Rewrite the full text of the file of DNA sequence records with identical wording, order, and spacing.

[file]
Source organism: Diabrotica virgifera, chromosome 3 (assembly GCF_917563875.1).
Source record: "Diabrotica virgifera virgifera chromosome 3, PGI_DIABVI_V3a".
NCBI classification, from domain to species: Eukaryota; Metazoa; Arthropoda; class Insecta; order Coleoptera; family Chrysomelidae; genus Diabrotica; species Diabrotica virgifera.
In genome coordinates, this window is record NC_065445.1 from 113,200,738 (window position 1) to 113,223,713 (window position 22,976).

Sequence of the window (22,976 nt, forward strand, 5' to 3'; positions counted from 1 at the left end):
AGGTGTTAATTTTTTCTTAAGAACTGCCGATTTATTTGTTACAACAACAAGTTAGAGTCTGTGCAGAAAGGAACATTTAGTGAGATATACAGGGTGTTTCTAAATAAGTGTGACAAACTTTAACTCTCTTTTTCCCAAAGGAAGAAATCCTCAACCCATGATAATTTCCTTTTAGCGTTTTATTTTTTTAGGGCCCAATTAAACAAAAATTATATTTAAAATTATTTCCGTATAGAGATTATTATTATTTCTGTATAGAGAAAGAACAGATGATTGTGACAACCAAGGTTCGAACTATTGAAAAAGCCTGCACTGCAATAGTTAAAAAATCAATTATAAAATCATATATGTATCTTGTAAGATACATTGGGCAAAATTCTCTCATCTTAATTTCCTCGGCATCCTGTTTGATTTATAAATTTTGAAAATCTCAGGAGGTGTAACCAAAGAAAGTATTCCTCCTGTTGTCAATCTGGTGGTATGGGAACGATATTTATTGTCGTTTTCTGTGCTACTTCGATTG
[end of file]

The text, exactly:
Source organism: Diabrotica virgifera, chromosome 3 (assembly GCF_917563875.1).
Source record: "Diabrotica virgifera virgifera chromosome 3, PGI_DIABVI_V3a".
NCBI classification, from domain to species: Eukaryota; Metazoa; Arthropoda; class Insecta; order Coleoptera; family Chrysomelidae; genus Diabrotica; species Diabrotica virgifera.
In genome coordinates, this window is record NC_065445.1 from 113,200,738 (window position 1) to 113,223,713 (window position 22,976).

Sequence of the window (22,976 nt, forward strand, 5' to 3'; positions counted from 1 at the left end):
AGGTGTTAATTTTTTCTTAAGAACTGCCGATTTATTTGTTACAACAACAAGTTAGAGTCTGTGCAGAAAGGAACATTTAGTGAGATATACAGGGTGTTTCTAAATAAGTGTGACAAACTTTAACTCTCTTTTTCCCAAAGGAAGAAATCCTCAACCCATGATAATTTCCTTTTAGCGTTTTATTTTTTTAGGGCCCAATTAAACAAAAATTATATTTAAAATTATTTCCGTATAGAGATTATTATTATTTCTGTATAGAGAAAGAACAGATGATTGTGACAACCAAGGTTCGAACTATTGAAAAAGCCTGCACTGCAATAGTTAAAAAATCAATTATAAAATCATATATGTATCTTGTAAGATACATTGGGCAAAATTCTCTCATCTTAATTTCCTCGGCATCCTGTTTGATTTATAAATTTTGAAAATCTCAGGAGGTGTAACCAAAGAAAGTATTCCTCCTGTTGTCAATCTGGTGGTATGGGAACGATATTTATTGTCGTTTTCTGTGCTACTTCGATTG